Audre Lorde and chains

The Temptation of the Master’s Tools

Who will you choose to be? Are you paying attention? How many times have you been called to action? What will you choose to do?

Two years ago, as a member of the 14th Street Y’s LABA: A Laboratory for Jewish Culture fellowship, I had the tremendous opportunity to premiere an excerpt of a work I wrote called Go Down, Moshe. The work explores the Passover narrative from a Queer, Black, first-person perspective, using negro spirituals, the music of the civil rights era, and the narratives of formerly enslaved people. One of the slides I used in the show prominently displayed the following statement from 116b of Mishnah Pesachim:

בְּכׇל דּוֹר וָדוֹר חַיָּיב אָדָם לִרְאוֹת אֶת עַצְמוֹ כְּאִילּוּ הוּא יָצָא מִמִּצְרַיִם

In each and every generation a person must view himself as though he personally left Egypt

(Author’s note: this post is not about Passover, necessarily, but the clock *is* ticking.)

As someone pursuing ordination as a Maggid, I take the directive of seeing myself as if I, personally, had left Egypt, very seriously. This year, though, I find this idea sitting differently. I find myself thinking about how we got there in the first place. It’s clear why we had to leave, but what are the hints, what are the breadcrumbs in our sacred text that foreshadowed this? To start to answer some of these questions, I needed to revisit the story of Joseph and the liminal space between the end of Genesis and the beginning of Exodus.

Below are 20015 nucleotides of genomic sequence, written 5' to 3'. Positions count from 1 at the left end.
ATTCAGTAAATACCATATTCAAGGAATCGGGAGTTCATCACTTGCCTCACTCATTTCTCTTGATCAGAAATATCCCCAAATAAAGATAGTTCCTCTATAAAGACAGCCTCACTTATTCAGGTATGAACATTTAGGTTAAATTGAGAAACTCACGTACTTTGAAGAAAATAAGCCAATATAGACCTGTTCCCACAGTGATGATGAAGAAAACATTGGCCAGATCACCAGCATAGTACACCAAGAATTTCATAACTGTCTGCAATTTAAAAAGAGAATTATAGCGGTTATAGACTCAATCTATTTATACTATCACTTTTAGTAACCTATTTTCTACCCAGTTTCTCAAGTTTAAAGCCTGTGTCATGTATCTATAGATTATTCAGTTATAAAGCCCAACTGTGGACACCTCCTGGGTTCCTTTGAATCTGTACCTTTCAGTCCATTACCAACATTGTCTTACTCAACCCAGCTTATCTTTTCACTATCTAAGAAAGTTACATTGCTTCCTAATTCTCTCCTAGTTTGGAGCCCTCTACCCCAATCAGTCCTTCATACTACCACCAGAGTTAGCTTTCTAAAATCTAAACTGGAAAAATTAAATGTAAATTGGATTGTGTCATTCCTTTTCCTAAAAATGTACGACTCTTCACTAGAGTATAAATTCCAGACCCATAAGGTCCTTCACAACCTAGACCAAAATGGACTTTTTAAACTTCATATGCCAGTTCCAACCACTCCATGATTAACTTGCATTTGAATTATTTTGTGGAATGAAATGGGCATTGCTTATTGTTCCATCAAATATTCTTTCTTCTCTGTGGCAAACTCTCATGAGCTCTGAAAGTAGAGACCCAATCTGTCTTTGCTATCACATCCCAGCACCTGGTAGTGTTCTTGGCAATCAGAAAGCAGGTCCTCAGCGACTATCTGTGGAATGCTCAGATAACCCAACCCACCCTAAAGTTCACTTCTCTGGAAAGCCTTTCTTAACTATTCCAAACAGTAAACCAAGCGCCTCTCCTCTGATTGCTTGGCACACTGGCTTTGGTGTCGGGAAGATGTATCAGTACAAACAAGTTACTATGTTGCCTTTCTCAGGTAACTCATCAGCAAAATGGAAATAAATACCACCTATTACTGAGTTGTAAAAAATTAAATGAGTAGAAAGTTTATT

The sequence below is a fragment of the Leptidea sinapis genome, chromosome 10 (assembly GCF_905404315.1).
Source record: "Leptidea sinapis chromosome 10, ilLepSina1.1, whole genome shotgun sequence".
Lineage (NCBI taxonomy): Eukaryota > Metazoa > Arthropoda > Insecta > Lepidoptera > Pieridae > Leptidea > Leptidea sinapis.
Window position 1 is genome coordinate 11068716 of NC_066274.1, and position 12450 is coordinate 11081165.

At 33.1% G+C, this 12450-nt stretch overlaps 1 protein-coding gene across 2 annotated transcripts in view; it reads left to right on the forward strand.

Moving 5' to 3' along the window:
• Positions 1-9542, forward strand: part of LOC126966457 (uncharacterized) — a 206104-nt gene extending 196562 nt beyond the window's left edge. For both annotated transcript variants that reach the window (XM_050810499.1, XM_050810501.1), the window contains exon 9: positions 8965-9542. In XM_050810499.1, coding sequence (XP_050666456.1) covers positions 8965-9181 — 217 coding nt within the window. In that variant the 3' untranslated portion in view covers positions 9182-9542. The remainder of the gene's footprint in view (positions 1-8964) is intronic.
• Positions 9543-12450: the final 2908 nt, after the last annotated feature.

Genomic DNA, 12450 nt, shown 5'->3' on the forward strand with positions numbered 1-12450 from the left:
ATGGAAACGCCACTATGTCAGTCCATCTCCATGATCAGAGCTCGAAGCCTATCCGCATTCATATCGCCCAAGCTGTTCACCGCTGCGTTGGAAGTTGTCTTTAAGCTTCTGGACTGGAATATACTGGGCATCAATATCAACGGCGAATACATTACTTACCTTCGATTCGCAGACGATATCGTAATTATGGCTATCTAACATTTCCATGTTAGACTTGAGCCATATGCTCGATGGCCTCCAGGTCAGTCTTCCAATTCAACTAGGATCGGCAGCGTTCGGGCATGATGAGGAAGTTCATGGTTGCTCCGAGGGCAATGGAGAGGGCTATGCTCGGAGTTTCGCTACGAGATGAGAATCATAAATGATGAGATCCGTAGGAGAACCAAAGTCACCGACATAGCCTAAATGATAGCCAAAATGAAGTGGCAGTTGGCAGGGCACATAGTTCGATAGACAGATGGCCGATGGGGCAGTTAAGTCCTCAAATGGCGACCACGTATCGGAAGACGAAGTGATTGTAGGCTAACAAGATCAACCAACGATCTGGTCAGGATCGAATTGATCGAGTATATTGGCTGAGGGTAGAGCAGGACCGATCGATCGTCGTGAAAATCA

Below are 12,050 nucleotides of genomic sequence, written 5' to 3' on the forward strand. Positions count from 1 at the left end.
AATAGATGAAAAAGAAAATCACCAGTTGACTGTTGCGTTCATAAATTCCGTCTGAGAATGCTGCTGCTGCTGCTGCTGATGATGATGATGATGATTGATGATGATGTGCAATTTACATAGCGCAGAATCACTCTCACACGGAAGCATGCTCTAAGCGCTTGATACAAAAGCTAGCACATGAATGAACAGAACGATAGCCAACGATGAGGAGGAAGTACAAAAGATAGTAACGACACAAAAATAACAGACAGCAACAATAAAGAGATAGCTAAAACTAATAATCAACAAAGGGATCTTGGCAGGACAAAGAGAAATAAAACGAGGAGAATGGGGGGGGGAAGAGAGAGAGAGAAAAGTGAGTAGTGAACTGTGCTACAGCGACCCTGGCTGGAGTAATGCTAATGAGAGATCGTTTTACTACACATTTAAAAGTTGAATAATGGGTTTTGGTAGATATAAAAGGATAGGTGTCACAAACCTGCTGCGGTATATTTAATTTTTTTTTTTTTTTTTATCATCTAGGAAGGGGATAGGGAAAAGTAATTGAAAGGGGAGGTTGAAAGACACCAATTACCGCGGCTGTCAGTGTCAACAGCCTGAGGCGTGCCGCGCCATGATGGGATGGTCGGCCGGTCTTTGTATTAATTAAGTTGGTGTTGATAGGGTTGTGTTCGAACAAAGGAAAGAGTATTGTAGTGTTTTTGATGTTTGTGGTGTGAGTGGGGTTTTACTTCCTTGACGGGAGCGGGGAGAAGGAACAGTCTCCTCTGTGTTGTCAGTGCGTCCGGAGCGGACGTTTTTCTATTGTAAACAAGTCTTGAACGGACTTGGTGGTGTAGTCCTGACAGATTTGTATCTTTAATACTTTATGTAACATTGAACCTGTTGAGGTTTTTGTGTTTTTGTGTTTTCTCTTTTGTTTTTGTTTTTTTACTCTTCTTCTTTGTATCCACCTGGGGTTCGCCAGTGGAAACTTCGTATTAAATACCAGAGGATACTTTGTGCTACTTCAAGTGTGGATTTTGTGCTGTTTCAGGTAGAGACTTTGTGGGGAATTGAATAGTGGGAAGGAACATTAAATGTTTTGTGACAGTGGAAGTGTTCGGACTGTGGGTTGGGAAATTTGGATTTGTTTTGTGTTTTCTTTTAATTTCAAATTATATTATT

Joseph’s dream-interpreting ability, and his willingness to talk about it, was the bane of his brothers’ existence. So much so that they plotted to kill him. They opted to, instead, throw him into a ditch and sell him into Egyptian slavery. After running afoul of Potiphar (via his wife), he’s thrown into an Egyptian dungeon. There, he interprets the dreams of two fellow prisoners, one of whom is impaled, as per the dream, three days later. Joseph is imprisoned for another two years before he is consulted by Pharaoh to interpret the dreams his magicians could not. Joseph predicts seven years of prosperity, followed by seven years of famine, and the plan to get through it all. Immediately, Joseph is released from the dungeon and becomes the viceroy of Egypt.

Under the circumstances, and considering everything else he’d been through up to this point, being the viceroy of Egypt was probably a pretty sweet gig. But, as Shakespeare wrote in Merchant of Venice, “All that glitters is not gold.”

As we read on in the parsha (miketz), we come across this verse in Genesis 43:32 about the Egyptian attitude toward the Hebrews when Joseph has dinner with his brothers:

וַיָּשִׂ֥ימוּ ל֛וֹ לְבַדּ֖וֹ וְלָהֶ֣ם לְבַדָּ֑ם וְלַמִּצְרִ֞ים הָאֹכְלִ֤ים אִתּוֹ֙ לְבַדָּ֔ם כִּי֩ לֹ֨א יוּכְל֜וּן הַמִּצְרִ֗ים לֶאֱכֹ֤ל אֶת־הָֽעִבְרִים֙ לֶ֔חֶם כִּי־תוֹעֵבָ֥ה הִ֖וא לְמִצְרָֽיִם׃

“They served him by himself, and them by themselves, and the Egyptians who ate with him by themselves; for the Egyptians could not dine with the Hebrews, since that would be abhorrent to the Egyptians.

Even without this verse, it’s clear that if Joseph hadn’t been able to interpret Pharaoh’s dreams, he’d still be wasting away in an Egyptian dungeon; this is tokenism. What this verse underscores is just how dangerous this tokenism is. The Torah is not mincing words here, the word translated as “abhorrent” is literally “abomination,” a word used in other contexts of Torah that we, as Queer people, may struggle with. It didn’t matter how many people were going to survive because of Joseph, this perceived tolerance was temporary, at best.